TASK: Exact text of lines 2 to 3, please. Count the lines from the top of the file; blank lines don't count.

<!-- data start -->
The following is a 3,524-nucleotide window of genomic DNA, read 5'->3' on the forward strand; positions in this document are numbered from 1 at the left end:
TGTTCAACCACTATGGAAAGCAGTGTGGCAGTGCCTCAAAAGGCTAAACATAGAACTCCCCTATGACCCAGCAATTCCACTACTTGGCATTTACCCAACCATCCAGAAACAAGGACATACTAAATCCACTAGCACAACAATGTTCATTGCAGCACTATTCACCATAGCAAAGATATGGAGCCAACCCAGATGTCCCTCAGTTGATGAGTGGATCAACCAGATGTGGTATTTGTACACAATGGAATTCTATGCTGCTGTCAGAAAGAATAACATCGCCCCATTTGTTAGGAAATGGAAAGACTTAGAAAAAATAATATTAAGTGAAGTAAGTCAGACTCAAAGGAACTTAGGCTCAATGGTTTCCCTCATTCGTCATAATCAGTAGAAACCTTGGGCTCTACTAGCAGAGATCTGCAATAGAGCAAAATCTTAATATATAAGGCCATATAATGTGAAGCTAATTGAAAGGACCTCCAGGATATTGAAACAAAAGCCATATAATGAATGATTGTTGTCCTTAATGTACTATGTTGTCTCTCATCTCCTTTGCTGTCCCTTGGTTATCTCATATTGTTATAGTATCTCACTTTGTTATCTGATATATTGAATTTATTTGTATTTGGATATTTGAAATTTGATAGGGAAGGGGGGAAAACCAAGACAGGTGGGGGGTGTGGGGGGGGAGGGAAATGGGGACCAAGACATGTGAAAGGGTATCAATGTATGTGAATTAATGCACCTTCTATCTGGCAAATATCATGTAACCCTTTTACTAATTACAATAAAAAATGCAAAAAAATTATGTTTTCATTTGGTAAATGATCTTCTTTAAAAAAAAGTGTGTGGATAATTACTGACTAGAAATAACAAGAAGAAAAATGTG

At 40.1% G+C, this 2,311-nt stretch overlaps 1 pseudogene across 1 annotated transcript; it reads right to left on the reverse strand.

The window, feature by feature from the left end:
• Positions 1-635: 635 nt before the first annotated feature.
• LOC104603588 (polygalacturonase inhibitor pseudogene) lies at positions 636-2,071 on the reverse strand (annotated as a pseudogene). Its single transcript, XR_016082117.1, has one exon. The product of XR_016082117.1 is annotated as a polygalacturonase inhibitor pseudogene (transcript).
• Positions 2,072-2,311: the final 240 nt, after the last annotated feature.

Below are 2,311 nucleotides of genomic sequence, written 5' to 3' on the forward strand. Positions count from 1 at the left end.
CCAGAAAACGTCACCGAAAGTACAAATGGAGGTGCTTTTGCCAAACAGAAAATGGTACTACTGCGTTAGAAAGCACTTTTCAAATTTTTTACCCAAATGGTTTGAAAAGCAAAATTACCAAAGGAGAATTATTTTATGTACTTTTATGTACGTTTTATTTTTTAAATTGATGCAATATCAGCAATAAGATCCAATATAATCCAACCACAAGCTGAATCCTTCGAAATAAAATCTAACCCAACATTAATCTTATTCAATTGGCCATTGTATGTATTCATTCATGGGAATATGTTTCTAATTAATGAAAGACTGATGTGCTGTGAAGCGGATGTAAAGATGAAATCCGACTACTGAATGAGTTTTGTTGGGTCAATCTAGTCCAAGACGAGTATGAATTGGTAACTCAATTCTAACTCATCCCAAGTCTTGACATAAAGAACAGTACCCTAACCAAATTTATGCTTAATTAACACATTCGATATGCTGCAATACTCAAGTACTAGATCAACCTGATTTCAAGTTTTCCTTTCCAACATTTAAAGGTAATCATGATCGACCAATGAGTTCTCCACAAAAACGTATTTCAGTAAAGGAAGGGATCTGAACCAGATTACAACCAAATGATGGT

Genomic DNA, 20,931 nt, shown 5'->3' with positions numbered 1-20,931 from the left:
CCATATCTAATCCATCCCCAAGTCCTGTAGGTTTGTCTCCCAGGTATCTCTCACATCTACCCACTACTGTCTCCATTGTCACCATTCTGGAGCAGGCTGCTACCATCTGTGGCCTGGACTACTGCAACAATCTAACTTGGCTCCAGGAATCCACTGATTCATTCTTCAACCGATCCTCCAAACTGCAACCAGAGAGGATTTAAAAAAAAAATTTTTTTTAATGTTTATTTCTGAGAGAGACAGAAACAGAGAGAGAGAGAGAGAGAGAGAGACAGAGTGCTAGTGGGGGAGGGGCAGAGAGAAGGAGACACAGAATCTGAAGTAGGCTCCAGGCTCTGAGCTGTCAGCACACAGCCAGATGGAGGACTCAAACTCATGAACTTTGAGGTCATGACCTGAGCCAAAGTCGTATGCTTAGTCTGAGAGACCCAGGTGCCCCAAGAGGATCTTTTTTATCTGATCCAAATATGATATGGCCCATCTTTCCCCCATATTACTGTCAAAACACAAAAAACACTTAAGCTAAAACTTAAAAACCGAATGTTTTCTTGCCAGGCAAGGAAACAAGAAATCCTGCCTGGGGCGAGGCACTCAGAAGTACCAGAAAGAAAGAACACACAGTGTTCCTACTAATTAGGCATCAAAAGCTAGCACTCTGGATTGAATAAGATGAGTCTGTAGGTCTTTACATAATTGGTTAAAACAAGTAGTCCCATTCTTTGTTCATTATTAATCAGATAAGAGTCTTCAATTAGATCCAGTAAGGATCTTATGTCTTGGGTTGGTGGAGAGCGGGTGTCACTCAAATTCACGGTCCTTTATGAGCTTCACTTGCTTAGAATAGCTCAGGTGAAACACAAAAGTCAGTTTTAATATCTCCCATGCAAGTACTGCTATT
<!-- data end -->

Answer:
TGTTCAACCACTATGGAAAGCAGTGTGGCAGTGCCTCAAAAGGCTAAACATAGAACTCCCCTATGACCCAGCAATTCCACTACTTGGCATTTACCCAACCATCCAGAAACAAGGACATACTAAATCCACTAGCACAACAATGTTCATTGCAGCACTATTCACCATAGCAAAGATATGGAGCCAACCCAGATGTCCCTCAGTTGATGAGTGGATCAACCAGATGTGGTATTTGTACACAATGGAATTCTATGCTGCTGTCAGAAAGAATAACATCGCCCCATTTGTTAGGAAATGGAAAGACTTAGAAAAAATAATATTAAGTGAAGTAAGTCAGACTCAAAGGAACTTAGGCTCAATGGTTTCCCTCATTCGTCATAATCAGTAGAAACCTTGGGCTCTACTAGCAGAGATCTGCAATAGAGCAAAATCTTAATATATAAGGCCATATAATGTGAAGCTAATTGAAAGGACCTCCAGGATATTGAAACAAAAGCCATATAATGAATGATTGTTGTCCTTAATGTACTATGTTGTCTCTCATCTCCTTTGCTGTCCCTTGGTTATCTCATATTGTTATAGTATCTCACTTTGTTATCTGATATATTGAATTTATTTGTATTTGGATATTTGAAATTTGATAGGGAAGGGGGGAAAACCAAGACAGGTGGGGGGTGTGGGGGGGGAGGGAAATGGGGACCAAGACATGTGAAAGGGTATCAATGTATGTGAATTAATGCACCTTCTATCTGGCAAATATCATGTAACCCTTTTACTAATTACAATAAAAAATGCAAAAAAATTATGTTTTCATTTGGTAAATGATCTTCTTTAAAAAAAAGTGTGTGGATAATTACTGACTAGAAATAACAAGAAGAAAAATGTG

At 40.1% G+C, this 2,311-nt stretch overlaps 1 pseudogene across 1 annotated transcript; it reads right to left on the reverse strand.